Curiosity. That’s the first thing Lee Iacocca mentioned when asked by Charlie Rose to describe attributes leaders need. Iacocca, former CEO of Chrysler, has a 7C formula for describing leadership with C standing for attributes such as communications, common sense, courage, and of course, curiosity. Of these, curiosity is often overlooked that it is refreshing to hear Iacocca speak about it as well as write about it in his newest book, Where Have All the Leaders Gone?
When you consider Iacocca’s background it is not surprising that he would favor curiosity. He studied engineering at Lehigh and then joined Ford Motor Company where he made his name in sales. Both disciplines require a high degree of inquisitiveness. Engineers want to know how things work and why. Sales people want to know what customers are thinking. Methods for discovering answers requires an ability to formulate good questions based on a wanting to know, that is, being curious.
In the quest for innovation, it is remarkable that so few companies seem to value curiosity. We speak of creativity. We speak of putting people in places where they can interact and where ideas can spark. We speak of how managers take those ideas and apply them to problems. But these are processes; creativity does not spring from thin air. It comes from being curious. The good thing about curiosity is that we humans are naturally curious. Watch any group of primates and you will see curiosity in play, especially when new items are introduced into their environment, be it a toy, a machine or a human. Curiosity is likely in our DNA. So it can be fostered. Here are some suggestions.
Mix things up. Change the routine from time to time. Do staff meetings always have to happen on Tuesday? Must they always be in conference room B? Do we always need to have an agenda? The answers may not always be yes so if possible change the meeting day, consider a new meeting place, or try the agenda-less meeting. What’s more, you might skip a meeting in favor of a luncheon gathering.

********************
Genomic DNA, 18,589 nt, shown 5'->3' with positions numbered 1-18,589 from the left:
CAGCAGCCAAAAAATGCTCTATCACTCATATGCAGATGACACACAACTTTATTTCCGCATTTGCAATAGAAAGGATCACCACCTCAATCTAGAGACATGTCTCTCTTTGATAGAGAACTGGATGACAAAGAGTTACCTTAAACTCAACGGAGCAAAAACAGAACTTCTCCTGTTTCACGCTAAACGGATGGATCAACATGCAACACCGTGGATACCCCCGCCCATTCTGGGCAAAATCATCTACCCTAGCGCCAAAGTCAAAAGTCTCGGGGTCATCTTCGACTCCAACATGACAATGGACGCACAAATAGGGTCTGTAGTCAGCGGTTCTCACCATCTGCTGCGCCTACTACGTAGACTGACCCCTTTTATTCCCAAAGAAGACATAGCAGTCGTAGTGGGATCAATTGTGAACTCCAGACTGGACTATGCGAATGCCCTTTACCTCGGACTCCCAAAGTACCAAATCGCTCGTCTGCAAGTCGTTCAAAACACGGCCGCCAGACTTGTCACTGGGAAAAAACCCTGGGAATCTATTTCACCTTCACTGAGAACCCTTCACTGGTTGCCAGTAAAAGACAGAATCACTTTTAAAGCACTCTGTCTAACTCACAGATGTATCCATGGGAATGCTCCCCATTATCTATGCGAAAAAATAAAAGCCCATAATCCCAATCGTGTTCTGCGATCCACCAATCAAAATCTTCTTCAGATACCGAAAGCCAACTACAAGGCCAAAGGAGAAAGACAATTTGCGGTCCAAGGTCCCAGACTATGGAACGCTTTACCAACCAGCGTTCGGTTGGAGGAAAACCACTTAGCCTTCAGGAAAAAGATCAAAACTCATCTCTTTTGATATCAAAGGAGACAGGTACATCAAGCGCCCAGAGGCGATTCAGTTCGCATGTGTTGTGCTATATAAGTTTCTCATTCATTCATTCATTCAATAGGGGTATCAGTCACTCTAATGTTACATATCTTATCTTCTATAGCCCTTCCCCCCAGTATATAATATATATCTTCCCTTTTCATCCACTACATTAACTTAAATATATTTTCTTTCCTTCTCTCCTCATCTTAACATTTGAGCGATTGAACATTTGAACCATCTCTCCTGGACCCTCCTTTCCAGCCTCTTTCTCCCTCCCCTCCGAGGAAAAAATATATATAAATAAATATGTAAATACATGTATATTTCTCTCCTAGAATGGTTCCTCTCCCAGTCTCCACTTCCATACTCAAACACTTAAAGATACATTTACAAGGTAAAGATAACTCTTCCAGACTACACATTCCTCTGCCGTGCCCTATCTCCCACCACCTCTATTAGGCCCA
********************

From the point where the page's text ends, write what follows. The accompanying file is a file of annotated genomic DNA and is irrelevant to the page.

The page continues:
Welcome new ideas. We all have so much on our plates that focusing on the task becomes our mantra. That’s good discipline, yes, but sometimes we get so locked onto our processes that we forget to think of alternatives. Curious minds will want to do things differently and for good reasons, e.g. save time, expense and resources. Yet if there is a metaphorical "Not Welcome Here" sign over the boss’s office, then ideas will remain ideas – ephemeral and inert.
Send people on expeditions. Want some good ideas, send people to conferences where they can meet and mingle with people in their field? That’s commonplace, but you can also send them to other parts of your enterprise to learn what others are doing. It is a good place to find out best practices and share some of your own. And if possible, consider field trips to museums or theatrical productions? Will they improve your bottom-line? Not overnight, but they may be opportunities for folks to bond with each other as well as see new things. Stimulii stirs creativity.
Curiosity has its limits. People who never stop asking questions about other people become annoying. And too many questions about processes and procedures can be tiresome. So sometimes you need to ease up on the curiosity gene and let things happen.
At the same time, as Iacocca told Charlie Rose, an executive must be curious. He needs to ask questions to find out what is going on. Answers may tell him one of two things. One, that things are going as expected. Two, things are not going as expected. Curiosity opens the door to determine what comes next.
"Interview with Lee Iacocca" The Charlie Rose Show PBS 5.24.07; Lee Iacocca with Catherine Whitney Where Have All the Leaders Gone? New York: Scribners 2007